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“Someone’s sitting in the shade today because someone planted a tree a long time ago.”

— Warren Buffett

The Warren Buffett investment philosophy calls for a long-term investment horizon, where a two-decade holding period, or even longer, would fit right into the strategy. How would such a strategy have worked out for an investment into Halliburton Company (NYSE: HAL)? Today, we examine the outcome of a two-decade investment into the stock back in 2000.

Start date: 05/01/2000


End date: 04/28/2020
Start price/share: $22.13
End price/share: $9.52
Starting shares: 451.88
Ending shares: 619.33
Dividends reinvested/share: $8.82
Total return: -41.04%
Average annual return: -2.61%
Starting investment: $10,000.00
Ending investment: $5,891.48

As we can see, the two-decade investment result worked out poorly, with an annualized rate of return of -2.61%. This would have turned a $10K investment made 20 years ago into $5,891.48 today (as of 04/28/2020). On a total return basis, that’s a result of -41.04% (something to think about: how might HAL shares perform over the next 20 years?). [These numbers were computed with the Dividend Channel DRIP Returns Calculator.]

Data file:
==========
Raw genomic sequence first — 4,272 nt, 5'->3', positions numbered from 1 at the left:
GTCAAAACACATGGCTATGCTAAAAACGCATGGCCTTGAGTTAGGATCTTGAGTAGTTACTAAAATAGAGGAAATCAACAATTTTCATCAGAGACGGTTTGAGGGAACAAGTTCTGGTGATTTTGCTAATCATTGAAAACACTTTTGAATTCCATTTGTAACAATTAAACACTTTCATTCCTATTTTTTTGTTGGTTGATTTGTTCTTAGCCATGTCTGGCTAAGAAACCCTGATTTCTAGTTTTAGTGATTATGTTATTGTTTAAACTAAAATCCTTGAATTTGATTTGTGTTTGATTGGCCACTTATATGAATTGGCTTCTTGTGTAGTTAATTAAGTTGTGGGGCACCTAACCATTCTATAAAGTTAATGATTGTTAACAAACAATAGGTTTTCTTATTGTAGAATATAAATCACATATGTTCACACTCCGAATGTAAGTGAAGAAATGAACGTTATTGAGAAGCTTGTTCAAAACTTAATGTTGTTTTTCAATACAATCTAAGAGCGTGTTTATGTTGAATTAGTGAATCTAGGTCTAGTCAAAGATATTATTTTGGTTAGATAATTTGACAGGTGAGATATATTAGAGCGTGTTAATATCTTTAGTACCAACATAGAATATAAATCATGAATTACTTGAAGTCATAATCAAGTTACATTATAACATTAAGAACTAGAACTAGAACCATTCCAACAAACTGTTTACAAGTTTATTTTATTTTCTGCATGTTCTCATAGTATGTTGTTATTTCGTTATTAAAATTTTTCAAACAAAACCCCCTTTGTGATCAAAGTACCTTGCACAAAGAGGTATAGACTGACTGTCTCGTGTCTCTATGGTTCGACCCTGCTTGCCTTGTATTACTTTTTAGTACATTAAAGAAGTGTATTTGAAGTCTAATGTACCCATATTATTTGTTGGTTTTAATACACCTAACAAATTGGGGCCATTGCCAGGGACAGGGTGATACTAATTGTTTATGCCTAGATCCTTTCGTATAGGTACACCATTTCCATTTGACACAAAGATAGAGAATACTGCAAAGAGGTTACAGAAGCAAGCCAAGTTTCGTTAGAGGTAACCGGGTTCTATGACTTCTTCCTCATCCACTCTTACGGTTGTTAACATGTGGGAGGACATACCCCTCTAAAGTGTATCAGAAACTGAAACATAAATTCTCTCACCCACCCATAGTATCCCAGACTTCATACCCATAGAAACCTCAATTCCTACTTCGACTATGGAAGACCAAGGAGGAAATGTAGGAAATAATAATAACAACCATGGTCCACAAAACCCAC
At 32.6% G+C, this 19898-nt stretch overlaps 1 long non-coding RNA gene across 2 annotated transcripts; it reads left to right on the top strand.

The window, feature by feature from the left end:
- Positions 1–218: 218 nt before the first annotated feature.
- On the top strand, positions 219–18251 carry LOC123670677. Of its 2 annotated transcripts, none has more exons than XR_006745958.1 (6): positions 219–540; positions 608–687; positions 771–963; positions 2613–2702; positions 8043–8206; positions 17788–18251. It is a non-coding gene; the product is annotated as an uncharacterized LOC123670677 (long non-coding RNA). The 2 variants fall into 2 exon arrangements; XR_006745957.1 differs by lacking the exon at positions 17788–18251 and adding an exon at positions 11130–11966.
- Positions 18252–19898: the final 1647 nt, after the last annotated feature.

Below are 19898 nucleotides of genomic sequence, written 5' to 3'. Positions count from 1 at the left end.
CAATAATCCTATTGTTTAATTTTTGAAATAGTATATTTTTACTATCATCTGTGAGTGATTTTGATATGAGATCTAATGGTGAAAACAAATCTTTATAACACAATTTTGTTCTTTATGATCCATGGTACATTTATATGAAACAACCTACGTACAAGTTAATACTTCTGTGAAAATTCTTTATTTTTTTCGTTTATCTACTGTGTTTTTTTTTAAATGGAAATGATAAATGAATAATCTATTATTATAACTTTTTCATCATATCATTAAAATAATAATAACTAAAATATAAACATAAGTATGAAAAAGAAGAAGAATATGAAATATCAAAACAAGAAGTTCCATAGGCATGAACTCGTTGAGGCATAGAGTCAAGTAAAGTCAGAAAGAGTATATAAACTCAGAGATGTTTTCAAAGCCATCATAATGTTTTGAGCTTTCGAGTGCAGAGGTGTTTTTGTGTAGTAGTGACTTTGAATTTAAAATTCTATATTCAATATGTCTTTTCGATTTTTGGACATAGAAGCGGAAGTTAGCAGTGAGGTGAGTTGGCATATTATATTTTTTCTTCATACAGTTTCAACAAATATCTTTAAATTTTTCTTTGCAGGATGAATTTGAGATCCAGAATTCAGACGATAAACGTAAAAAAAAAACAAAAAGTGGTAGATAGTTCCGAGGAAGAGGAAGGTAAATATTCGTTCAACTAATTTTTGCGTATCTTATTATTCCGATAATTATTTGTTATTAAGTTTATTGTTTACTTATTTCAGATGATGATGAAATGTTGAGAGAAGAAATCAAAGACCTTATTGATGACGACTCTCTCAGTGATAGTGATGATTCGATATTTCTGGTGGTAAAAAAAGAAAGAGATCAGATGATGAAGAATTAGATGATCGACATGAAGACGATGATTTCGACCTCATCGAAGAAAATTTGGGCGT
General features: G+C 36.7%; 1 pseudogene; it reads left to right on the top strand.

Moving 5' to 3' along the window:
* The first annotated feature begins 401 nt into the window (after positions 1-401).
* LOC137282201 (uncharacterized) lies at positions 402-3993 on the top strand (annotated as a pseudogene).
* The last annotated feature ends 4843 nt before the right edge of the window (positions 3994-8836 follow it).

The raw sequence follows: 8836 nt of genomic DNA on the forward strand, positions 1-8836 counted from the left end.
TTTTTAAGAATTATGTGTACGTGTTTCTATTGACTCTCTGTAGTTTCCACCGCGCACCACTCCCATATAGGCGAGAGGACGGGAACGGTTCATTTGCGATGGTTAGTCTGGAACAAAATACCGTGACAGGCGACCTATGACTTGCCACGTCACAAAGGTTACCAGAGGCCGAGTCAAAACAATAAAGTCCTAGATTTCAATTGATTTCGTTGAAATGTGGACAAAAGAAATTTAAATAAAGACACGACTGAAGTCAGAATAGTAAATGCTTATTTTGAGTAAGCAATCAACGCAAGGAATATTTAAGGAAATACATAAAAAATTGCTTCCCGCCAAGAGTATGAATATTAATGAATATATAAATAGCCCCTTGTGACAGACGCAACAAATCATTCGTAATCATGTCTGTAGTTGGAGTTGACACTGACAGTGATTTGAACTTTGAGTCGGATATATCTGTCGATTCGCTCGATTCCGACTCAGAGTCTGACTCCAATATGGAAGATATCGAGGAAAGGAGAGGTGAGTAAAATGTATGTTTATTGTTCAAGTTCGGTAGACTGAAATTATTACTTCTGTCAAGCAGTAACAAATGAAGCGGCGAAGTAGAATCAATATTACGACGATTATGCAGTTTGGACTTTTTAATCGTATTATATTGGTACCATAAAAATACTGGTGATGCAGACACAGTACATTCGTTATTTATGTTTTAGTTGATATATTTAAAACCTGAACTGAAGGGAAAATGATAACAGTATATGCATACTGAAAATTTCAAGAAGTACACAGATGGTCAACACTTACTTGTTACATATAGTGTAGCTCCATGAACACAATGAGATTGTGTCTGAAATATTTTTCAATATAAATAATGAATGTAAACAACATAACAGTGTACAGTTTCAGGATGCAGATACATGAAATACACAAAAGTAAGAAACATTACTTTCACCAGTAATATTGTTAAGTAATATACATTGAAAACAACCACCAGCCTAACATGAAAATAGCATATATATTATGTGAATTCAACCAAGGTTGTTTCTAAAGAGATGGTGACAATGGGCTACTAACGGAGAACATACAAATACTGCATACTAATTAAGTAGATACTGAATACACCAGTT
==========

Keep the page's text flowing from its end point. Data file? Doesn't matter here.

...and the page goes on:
Notice that Halliburton Company paid investors a total of $8.82/share in dividends over the 20 holding period, marking a second component of the total return beyond share price change alone. Much like watering a tree, reinvesting dividends can help an investment to grow over time — for the above calculations we assume dividend reinvestment (and for this exercise the closing price on ex-date is used for the reinvestment of a given dividend).

Based upon the most recent annualized dividend rate of .72/share, we calculate that HAL has a current yield of approximately 7.56%. Another interesting datapoint we can examine is ‘yield on cost’ — in other words, we can express the current annualized dividend of .72 against the original $22.13/share purchase price. This works out to a yield on cost of 34.16%.

More investment wisdom to ponder:
“Buy not on optimism, but on arithmetic.” — Benjamin Graham